I think it would be pushing it to suggest that Norfolk – or rather the greater global community that is the Canary family – is in the grip of 'derby fever'.
That particular term has always struck me as being somehow almost pleasant; little more than a hot flush of excitement; with the odd touch of heart-burn. The more serious cases might suffer from the occasional stomach cramp – particularly the night before.
Otherwise, going down with 'derby fever' is nothing to be unduly feared; 99% of that said Canary community will always feel slightly different in the days running up to a meeting with the neighbours.
Right now, however, and you get a strong sense that this week's 'derby fever' conceals a far deeper malaise; there is a very real and a very genuine fear that even a resounding home victory on Sunday might not wholly cure Norwich City's ills.
As welcome as those three points would be – and the Monday morning bragging rights that success inevitably brings – it will still only be a temporary reprieve; Watford (a) and Reading (a) will see the patient return to intensive care; the long-term prognosis still firmly up in the air.
In part, the current dark mood will be a reflection of the wider world. We all live in hugely uncertain times. And when our joint Saturday afternoon 'religion' likewise fails to offer anything by way of certainty, security or safety – be it in either the level of entertainment on offer or the points reward that awaits – so society's uneasy, fearful mood haunts even our trips to Carrow Road.
What was once supposed to be this release from the daily anxieties of life, now it merely compounds them as everything we hold dear comes under threat.
As much as Delia's return to pinnie duty at the grand old age of 67 might have papered over one or two cracks financially, it is still little more than a sticking plaster solution; a short-term fix to keep the men from the likes of HBOS and RBS at bay asbankers the world over look to weasel their way out of any outstanding financial commitment; anything that leaves their butt in the air and their trousers down.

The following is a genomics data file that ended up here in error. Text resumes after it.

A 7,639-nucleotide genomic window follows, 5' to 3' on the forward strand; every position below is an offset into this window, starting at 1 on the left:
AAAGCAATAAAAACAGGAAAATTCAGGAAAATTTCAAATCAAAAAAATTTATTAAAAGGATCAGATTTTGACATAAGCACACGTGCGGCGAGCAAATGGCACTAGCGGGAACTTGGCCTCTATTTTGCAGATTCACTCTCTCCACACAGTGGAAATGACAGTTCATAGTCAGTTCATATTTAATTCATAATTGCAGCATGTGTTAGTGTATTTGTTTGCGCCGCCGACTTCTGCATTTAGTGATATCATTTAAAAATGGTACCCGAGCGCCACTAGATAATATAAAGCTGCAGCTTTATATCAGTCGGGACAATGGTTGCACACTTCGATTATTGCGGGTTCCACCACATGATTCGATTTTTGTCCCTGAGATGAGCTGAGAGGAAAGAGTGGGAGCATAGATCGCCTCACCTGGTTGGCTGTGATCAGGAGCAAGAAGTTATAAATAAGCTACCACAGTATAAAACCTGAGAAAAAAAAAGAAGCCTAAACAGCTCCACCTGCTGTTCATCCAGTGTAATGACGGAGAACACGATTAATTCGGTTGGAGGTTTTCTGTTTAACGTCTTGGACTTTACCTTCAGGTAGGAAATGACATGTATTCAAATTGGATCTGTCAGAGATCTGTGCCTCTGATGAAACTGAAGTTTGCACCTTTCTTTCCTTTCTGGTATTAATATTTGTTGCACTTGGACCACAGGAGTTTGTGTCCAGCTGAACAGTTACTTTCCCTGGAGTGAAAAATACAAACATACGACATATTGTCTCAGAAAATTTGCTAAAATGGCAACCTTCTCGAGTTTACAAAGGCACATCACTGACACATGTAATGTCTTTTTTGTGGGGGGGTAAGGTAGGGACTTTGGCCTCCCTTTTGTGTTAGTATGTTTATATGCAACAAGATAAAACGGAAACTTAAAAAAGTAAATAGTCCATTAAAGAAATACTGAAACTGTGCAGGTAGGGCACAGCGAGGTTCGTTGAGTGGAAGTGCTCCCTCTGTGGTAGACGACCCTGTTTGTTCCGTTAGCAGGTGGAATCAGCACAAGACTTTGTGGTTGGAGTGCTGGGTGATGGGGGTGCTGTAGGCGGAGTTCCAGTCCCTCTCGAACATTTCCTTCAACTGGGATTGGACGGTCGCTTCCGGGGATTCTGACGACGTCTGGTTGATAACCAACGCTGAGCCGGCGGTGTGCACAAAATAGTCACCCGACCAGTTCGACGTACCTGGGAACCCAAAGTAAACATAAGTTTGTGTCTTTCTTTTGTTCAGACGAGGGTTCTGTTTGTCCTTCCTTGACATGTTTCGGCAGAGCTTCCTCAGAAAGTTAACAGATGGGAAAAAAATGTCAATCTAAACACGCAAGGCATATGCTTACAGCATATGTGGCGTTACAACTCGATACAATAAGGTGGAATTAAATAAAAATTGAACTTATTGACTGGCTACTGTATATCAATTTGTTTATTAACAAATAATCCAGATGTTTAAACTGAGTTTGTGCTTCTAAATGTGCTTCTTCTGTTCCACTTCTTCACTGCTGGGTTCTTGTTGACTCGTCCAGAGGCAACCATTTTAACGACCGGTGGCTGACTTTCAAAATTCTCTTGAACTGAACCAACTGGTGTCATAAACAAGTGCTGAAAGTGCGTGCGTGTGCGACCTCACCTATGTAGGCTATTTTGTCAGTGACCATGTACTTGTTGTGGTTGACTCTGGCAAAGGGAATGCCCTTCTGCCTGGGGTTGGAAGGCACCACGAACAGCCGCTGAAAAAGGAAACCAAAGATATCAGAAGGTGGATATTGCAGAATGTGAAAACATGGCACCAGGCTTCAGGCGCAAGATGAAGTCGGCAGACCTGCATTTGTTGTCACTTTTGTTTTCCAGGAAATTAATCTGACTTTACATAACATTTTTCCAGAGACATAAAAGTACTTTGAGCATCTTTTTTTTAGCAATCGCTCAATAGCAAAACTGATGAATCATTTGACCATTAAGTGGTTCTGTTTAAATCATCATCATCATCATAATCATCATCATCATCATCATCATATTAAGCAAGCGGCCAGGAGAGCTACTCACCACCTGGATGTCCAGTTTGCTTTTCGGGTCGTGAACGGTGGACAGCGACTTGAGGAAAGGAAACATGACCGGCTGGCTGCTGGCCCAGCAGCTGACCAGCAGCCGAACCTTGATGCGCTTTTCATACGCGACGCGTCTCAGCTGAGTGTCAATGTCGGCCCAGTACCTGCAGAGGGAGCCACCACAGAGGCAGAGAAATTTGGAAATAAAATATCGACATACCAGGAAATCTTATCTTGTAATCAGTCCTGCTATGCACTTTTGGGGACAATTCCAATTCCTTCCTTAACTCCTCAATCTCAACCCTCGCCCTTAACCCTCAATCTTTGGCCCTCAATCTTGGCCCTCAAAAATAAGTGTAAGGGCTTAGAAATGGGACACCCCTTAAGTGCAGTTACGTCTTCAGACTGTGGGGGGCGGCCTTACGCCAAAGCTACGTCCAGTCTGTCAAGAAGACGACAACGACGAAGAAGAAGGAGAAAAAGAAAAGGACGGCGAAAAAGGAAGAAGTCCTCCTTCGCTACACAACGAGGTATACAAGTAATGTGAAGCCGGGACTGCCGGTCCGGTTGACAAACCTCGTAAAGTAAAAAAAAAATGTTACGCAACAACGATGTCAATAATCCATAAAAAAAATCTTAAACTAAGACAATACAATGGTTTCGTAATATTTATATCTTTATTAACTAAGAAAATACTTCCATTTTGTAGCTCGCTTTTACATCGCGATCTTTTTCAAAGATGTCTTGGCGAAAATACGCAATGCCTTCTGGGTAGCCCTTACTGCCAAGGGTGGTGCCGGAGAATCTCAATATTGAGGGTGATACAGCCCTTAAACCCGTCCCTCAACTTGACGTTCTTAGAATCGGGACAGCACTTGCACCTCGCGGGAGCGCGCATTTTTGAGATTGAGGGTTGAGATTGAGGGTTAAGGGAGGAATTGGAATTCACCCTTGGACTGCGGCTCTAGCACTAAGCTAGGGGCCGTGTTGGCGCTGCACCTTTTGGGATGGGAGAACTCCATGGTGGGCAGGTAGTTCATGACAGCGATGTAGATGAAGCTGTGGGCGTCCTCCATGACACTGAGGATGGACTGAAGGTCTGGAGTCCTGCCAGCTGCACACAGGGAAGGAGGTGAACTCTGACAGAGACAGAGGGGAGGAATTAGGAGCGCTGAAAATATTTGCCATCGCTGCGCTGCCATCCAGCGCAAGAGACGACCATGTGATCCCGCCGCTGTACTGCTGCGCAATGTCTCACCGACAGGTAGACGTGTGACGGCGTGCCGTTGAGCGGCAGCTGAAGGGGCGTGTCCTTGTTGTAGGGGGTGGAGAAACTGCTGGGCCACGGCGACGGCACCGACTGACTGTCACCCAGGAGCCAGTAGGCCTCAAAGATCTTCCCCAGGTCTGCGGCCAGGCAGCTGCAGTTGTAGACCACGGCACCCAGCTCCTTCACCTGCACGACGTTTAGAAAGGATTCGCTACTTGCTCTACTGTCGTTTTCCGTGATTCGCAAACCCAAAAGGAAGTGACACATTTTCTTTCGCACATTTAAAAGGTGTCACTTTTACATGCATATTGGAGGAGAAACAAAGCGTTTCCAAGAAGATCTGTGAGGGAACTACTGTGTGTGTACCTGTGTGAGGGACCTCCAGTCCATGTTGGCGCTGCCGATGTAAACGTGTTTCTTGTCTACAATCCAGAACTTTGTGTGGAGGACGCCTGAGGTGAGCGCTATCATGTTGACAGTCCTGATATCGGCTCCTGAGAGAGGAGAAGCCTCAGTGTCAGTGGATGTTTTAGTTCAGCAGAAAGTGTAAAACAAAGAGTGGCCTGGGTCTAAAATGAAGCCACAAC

So we live in very dark times. And off the field, there is little by way of a light at the end of the tunnel. Just Delia, her 'brand' and her books.
I guess that's not wholly true. Peter Cullum is out there somewhere; whispering sweet nothings out of the darkness. Whether he is actually seen in a positive, helpful light these days is increasingly a moot point. The manner in which he just chips away at everyone's patience and resolve – without ever actually really saying what he intends – can start to gain a mischevious, if not malevolent air.
He lurks. And 'lurks' is not exactly a positive term. His latest 'I'll not see City crash…' contribution doesn't move the debate on; there is a real sense that only when you're about to switch the life-support machine off will he step in; he'll make his move when Norwich are rock bottom; not teetering around the 19th spot mark.
Does it win him any friends? Not sure it does.
On the pitch and there is equally little reason for good cheer.
On paper, are Norwich better than their current position suggests? Yes. Are they a better squad of players than this time last year? Yes.
So, why if they can sweep Wolves away one week with such contemptuous ease, why can't they do it again against lesser mortals?
And for as long as the manager fails to deliver the kind of results on the pitch that answers that fairly basic question, so the doubts, the unease and the anxieties remain.
Hopefully, a resounding FA Youth Cup win tonight will give the punters hope; that the Korey Smiths and the Tom Adeyemis of the world will live up to their pre-match billing and ease City into the next round in the same kind of compelling manner that they despatched 'Arsenal Reserves' last month.
There's hope; there's a straw to cling to. That the kids are going to be OK; that somewhere in the depths of Colney, the club are producing the kind of talents – and, above all, the kind of physical specimens – that you need to compete in this division.
And here, for me, lies an opportunity for Roeder to give the punters hope going into one of the biggest derby fixtures in recent memory.
Because, as sure as eggs is eggs, a certain Danny Haynes will be sat on the Town bench. Whether Ipswich are winning or losing come the hour mark, Jim Magilton will give the kid a run out. Particularly if Ryan Bertrand is playing.
Why wouldn't you? Haynes ripped the on-loan Chelsea starlet to pieces at Portman Road. Destroyed him.
But there's the straw that the Town faithful cling to in these dark times; that their kids are OK – that an Owen Garvan can pass Norwich off the park just as Haynes is running amok down the channels.
So fight fire with fire. Or, if nothing else, threaten to fight fire with fire. If they do well tonight, throw a kid onto the bench. Get Adeyemi digging in to Garvan for the last 20 minutes; these kids know what derby day means. They've been playing them since they were 12 or 13.
Fine, give them an extended run-out in April. They may well not be ready to even then. But the faithful need hope now, not in five months time.
They need a straw to cling to as everything they hold dear threatens to implode; threatens to do a Leicester or a Leeds.
Give them a lifeline; a light in their darkness.